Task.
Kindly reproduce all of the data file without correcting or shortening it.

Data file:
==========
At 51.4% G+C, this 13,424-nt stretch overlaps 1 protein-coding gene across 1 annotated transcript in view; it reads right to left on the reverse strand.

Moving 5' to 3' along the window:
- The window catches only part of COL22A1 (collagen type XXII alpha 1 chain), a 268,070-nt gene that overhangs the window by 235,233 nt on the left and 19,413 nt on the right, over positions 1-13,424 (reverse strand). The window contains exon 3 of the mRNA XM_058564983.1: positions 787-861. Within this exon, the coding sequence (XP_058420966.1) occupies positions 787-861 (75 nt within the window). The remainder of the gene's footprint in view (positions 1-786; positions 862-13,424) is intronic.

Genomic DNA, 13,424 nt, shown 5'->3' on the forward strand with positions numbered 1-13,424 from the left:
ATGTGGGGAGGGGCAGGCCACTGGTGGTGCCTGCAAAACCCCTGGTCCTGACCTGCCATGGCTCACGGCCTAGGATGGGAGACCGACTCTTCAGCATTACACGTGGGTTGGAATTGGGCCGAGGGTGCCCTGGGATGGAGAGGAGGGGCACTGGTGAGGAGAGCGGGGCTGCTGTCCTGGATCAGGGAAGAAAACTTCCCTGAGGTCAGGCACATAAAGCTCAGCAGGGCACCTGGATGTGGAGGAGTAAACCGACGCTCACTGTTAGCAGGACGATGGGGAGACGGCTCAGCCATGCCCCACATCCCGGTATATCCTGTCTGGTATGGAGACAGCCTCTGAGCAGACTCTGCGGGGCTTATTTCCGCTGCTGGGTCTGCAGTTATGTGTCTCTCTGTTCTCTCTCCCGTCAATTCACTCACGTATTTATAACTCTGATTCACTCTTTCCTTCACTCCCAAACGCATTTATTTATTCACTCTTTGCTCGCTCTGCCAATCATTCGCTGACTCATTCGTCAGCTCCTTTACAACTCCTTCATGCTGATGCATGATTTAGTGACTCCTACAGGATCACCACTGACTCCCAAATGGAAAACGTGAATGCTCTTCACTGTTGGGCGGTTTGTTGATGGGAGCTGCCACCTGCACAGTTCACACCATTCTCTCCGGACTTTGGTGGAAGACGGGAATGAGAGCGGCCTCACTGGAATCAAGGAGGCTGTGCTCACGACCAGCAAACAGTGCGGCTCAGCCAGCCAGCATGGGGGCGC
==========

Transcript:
At 51.4% G+C, this 13,424-nt stretch overlaps 1 protein-coding gene across 1 annotated transcript in view; it reads right to left on the reverse strand.

Moving 5' to 3' along the window:
- The window catches only part of COL22A1 (collagen type XXII alpha 1 chain), a 268,070-nt gene that overhangs the window by 235,233 nt on the left and 19,413 nt on the right, over positions 1-13,424 (reverse strand). The window contains exon 3 of the mRNA XM_058564983.1: positions 787-861. Within this exon, the coding sequence (XP_058420966.1) occupies positions 787-861 (75 nt within the window). The remainder of the gene's footprint in view (positions 1-786; positions 862-13,424) is intronic.

Genomic DNA, 13,424 nt, shown 5'->3' on the forward strand with positions numbered 1-13,424 from the left:
ATGTGGGGAGGGGCAGGCCACTGGTGGTGCCTGCAAAACCCCTGGTCCTGACCTGCCATGGCTCACGGCCTAGGATGGGAGACCGACTCTTCAGCATTACACGTGGGTTGGAATTGGGCCGAGGGTGCCCTGGGATGGAGAGGAGGGGCACTGGTGAGGAGAGCGGGGCTGCTGTCCTGGATCAGGGAAGAAAACTTCCCTGAGGTCAGGCACATAAAGCTCAGCAGGGCACCTGGATGTGGAGGAGTAAACCGACGCTCACTGTTAGCAGGACGATGGGGAGACGGCTCAGCCATGCCCCACATCCCGGTATATCCTGTCTGGTATGGAGACAGCCTCTGAGCAGACTCTGCGGGGCTTATTTCCGCTGCTGGGTCTGCAGTTATGTGTCTCTCTGTTCTCTCTCCCGTCAATTCACTCACGTATTTATAACTCTGATTCACTCTTTCCTTCACTCCCAAACGCATTTATTTATTCACTCTTTGCTCGCTCTGCCAATCATTCGCTGACTCATTCGTCAGCTCCTTTACAACTCCTTCATGCTGATGCATGATTTAGTGACTCCTACAGGATCACCACTGACTCCCAAATGGAAAACGTGAATGCTCTTCACTGTTGGGCGGTTTGTTGATGGGAGCTGCCACCTGCACAGTTCACACCATTCTCTCCGGACTTTGGTGGAAGACGGGAATGAGAGCGGCCTCACTGGAATCAAGGAGGCTGTGCTCACGACCAGCAAACAGTGCGGCTCAGCCAGCCAGCATGGGGGCGC